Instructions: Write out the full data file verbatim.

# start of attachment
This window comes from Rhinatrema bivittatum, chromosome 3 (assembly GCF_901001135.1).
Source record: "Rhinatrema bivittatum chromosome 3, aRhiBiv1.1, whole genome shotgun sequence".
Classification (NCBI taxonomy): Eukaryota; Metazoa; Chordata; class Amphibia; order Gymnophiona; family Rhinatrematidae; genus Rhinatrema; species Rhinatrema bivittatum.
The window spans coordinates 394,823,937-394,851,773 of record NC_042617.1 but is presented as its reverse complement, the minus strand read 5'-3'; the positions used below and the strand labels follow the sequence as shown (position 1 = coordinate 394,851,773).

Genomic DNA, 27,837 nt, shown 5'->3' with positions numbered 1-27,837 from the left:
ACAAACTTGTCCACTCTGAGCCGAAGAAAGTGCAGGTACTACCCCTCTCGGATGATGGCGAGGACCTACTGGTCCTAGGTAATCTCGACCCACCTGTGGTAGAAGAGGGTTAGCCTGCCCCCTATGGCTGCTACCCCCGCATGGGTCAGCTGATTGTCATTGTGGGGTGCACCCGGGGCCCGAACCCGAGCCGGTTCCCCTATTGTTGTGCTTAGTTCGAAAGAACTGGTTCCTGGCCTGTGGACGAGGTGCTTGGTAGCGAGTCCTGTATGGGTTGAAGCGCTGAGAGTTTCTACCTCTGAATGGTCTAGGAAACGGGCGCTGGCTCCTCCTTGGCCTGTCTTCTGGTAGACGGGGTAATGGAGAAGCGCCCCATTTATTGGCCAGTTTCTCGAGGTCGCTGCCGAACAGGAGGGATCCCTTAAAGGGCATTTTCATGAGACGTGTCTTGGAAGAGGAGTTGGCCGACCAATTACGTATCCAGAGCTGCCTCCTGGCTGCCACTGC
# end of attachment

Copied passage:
This window comes from Rhinatrema bivittatum, chromosome 3 (assembly GCF_901001135.1).
Source record: "Rhinatrema bivittatum chromosome 3, aRhiBiv1.1, whole genome shotgun sequence".
Classification (NCBI taxonomy): Eukaryota; Metazoa; Chordata; class Amphibia; order Gymnophiona; family Rhinatrematidae; genus Rhinatrema; species Rhinatrema bivittatum.
The window spans coordinates 394,823,937-394,851,773 of record NC_042617.1 but is presented as its reverse complement, the minus strand read 5'-3'; the positions used below and the strand labels follow the sequence as shown (position 1 = coordinate 394,851,773).

Genomic DNA, 27,837 nt, shown 5'->3' with positions numbered 1-27,837 from the left:
ACAAACTTGTCCACTCTGAGCCGAAGAAAGTGCAGGTACTACCCCTCTCGGATGATGGCGAGGACCTACTGGTCCTAGGTAATCTCGACCCACCTGTGGTAGAAGAGGGTTAGCCTGCCCCCTATGGCTGCTACCCCCGCATGGGTCAGCTGATTGTCATTGTGGGGTGCACCCGGGGCCCGAACCCGAGCCGGTTCCCCTATTGTTGTGCTTAGTTCGAAAGAACTGGTTCCTGGCCTGTGGACGAGGTGCTTGGTAGCGAGTCCTGTATGGGTTGAAGCGCTGAGAGTTTCTACCTCTGAATGGTCTAGGAAACGGGCGCTGGCTCCTCCTTGGCCTGTCTTCTGGTAGACGGGGTAATGGAGAAGCGCCCCATTTATTGGCCAGTTTCTCGAGGTCGCTGCCGAACAGGAGGGATCCCTTAAAGGGCATTTTCATGAGACGTGTCTTGGAAGAGGAGTTGGCCGACCAATTACGTATCCAGAGCTGCCTCCTGGCTGCCACTGC